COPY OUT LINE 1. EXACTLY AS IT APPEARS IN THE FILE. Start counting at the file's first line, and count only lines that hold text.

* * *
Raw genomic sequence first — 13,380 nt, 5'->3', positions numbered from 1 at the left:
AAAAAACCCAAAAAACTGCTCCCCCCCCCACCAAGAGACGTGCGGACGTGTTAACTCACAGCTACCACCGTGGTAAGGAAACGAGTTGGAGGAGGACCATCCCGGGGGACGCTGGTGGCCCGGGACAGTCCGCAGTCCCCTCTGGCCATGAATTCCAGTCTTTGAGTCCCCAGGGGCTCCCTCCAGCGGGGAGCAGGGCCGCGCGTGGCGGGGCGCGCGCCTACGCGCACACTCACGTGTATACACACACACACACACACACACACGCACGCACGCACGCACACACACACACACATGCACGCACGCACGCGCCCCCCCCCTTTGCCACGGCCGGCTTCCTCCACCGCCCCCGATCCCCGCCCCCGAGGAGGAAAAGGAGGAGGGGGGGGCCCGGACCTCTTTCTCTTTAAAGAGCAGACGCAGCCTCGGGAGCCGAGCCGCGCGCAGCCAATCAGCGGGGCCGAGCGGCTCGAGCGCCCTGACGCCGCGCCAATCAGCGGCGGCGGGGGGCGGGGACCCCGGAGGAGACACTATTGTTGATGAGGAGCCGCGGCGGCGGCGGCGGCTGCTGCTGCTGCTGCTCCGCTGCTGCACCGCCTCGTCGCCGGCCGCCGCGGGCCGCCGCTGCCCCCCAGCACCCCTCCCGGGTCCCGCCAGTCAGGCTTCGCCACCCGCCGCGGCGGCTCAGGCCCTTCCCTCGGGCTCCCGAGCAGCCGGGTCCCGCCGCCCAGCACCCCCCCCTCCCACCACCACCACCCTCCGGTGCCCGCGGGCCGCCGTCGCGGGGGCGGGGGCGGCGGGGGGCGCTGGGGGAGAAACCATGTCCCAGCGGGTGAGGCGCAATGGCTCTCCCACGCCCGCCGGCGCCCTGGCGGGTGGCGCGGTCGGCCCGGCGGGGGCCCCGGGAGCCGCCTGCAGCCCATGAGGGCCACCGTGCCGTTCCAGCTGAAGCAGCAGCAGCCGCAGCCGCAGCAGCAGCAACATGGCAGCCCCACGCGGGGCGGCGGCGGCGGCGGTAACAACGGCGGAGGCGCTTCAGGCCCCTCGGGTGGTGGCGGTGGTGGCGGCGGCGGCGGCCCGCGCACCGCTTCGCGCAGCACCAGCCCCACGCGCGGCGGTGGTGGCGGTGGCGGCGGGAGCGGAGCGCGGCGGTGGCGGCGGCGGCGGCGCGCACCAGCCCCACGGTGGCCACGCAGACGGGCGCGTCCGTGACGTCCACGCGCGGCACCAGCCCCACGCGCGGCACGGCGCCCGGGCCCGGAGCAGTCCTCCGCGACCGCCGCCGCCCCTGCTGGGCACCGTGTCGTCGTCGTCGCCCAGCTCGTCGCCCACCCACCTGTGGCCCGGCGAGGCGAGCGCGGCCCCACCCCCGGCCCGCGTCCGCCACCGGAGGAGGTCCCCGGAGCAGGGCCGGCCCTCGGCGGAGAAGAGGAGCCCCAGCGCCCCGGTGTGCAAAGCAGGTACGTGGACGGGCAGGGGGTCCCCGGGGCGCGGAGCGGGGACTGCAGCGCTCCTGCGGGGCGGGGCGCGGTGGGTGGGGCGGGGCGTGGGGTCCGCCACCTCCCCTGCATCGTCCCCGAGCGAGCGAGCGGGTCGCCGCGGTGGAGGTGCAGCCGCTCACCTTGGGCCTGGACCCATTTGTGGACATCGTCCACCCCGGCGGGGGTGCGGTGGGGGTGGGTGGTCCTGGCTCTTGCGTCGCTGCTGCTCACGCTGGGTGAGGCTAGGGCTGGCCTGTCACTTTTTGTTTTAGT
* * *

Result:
Raw genomic sequence first — 13,380 nt, 5'->3', positions numbered from 1 at the left: